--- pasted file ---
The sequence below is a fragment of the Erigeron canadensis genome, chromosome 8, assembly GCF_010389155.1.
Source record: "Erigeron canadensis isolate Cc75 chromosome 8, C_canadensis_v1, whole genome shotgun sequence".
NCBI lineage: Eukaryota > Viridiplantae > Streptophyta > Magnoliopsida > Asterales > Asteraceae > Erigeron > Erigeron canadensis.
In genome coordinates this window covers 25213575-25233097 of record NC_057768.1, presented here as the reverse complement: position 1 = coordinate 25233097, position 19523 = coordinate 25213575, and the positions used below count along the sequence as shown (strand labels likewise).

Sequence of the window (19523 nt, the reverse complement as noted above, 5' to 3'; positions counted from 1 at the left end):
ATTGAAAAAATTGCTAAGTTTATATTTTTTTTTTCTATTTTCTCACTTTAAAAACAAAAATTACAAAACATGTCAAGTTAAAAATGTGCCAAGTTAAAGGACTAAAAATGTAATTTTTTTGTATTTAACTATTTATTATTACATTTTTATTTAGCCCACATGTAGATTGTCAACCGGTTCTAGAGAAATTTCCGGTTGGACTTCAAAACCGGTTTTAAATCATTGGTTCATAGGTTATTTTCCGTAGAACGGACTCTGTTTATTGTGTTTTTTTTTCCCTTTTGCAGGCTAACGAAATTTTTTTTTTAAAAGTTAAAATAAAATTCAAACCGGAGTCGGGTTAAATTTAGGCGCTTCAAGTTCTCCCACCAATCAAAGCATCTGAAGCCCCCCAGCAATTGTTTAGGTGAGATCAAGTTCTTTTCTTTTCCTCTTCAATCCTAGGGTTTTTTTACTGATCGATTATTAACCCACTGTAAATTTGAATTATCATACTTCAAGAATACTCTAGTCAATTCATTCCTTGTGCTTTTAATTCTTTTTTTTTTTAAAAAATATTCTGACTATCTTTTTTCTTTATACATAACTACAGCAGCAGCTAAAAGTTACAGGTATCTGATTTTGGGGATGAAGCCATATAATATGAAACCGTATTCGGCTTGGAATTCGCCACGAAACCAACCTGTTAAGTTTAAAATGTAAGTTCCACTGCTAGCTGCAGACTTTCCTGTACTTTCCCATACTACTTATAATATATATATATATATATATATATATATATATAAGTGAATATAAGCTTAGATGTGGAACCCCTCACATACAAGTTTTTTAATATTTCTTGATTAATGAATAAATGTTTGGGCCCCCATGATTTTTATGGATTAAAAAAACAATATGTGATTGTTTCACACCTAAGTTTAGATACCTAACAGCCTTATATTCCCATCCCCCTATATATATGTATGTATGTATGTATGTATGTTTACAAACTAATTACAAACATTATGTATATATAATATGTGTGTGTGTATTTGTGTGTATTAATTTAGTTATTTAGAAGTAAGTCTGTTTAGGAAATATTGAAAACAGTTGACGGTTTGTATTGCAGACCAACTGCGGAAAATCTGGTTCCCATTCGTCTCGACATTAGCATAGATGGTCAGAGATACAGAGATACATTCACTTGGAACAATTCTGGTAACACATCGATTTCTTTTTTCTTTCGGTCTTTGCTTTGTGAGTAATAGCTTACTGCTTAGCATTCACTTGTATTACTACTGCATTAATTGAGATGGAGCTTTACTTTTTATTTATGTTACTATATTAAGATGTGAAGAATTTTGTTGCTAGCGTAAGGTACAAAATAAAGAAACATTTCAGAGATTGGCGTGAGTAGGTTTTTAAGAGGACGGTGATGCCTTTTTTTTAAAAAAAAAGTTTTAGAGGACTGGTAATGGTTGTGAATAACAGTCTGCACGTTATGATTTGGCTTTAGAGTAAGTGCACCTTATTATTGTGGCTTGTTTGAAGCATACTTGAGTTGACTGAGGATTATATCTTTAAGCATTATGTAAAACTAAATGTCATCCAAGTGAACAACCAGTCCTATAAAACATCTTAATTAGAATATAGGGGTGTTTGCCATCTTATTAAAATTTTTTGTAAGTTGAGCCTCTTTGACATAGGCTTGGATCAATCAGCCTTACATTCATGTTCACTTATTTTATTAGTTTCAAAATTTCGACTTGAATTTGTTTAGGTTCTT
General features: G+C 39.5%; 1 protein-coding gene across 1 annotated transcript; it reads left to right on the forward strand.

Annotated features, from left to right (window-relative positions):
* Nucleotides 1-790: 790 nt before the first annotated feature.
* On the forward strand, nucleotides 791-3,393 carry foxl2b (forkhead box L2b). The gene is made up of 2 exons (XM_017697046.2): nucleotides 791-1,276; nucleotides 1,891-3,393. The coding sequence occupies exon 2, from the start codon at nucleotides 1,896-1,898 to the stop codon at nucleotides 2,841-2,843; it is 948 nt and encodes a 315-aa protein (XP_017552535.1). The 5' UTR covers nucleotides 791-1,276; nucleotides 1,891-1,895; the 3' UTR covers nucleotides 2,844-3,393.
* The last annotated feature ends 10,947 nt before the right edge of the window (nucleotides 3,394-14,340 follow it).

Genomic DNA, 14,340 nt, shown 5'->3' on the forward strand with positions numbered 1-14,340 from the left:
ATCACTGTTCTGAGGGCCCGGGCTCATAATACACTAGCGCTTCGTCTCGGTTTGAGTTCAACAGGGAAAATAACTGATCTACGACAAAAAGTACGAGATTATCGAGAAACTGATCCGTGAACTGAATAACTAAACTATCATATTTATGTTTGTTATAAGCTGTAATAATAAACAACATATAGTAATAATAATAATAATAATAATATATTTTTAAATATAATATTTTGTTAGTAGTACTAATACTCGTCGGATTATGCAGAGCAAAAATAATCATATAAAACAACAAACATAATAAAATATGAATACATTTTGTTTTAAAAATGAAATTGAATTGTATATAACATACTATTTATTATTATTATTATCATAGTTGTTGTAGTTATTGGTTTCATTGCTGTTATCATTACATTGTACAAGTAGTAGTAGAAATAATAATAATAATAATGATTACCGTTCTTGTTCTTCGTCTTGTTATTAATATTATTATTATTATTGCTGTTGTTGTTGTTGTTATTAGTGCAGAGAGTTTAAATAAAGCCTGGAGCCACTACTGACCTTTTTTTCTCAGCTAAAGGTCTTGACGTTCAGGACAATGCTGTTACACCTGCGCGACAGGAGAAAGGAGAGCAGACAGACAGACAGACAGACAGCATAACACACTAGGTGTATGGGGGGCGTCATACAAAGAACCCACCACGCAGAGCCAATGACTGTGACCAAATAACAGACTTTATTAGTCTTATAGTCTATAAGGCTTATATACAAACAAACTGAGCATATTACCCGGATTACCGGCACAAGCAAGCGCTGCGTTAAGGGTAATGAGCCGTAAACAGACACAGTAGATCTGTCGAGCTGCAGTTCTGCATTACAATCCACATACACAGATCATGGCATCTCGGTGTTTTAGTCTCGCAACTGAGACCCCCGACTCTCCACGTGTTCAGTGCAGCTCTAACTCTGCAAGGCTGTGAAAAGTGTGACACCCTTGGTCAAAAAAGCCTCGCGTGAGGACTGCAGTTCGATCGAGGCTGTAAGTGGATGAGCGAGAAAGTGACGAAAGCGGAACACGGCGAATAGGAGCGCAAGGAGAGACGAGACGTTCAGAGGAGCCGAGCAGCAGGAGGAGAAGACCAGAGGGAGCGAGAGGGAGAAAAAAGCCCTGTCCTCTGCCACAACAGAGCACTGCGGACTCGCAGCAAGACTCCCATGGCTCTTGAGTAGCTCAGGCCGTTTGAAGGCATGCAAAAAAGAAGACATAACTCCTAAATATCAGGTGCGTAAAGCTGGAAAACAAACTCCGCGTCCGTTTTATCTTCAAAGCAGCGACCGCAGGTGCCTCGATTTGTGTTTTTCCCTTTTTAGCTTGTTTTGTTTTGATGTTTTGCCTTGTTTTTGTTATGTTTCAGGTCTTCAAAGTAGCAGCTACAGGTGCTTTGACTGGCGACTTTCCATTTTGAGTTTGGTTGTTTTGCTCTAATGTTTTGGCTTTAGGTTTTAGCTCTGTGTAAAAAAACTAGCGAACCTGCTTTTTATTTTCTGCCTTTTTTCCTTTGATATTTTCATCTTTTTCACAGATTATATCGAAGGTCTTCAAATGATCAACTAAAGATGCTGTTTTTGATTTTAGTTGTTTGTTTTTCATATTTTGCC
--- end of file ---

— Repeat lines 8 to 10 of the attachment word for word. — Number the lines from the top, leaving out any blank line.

Annotated features, from left to right (window-relative positions):
* Nucleotides 1-790: 790 nt before the first annotated feature.
* On the forward strand, nucleotides 791-3,393 carry foxl2b (forkhead box L2b). The gene is made up of 2 exons (XM_017697046.2): nucleotides 791-1,276; nucleotides 1,891-3,393. The coding sequence occupies exon 2, from the start codon at nucleotides 1,896-1,898 to the stop codon at nucleotides 2,841-2,843; it is 948 nt and encodes a 315-aa protein (XP_017552535.1). The 5' UTR covers nucleotides 791-1,276; nucleotides 1,891-1,895; the 3' UTR covers nucleotides 2,844-3,393.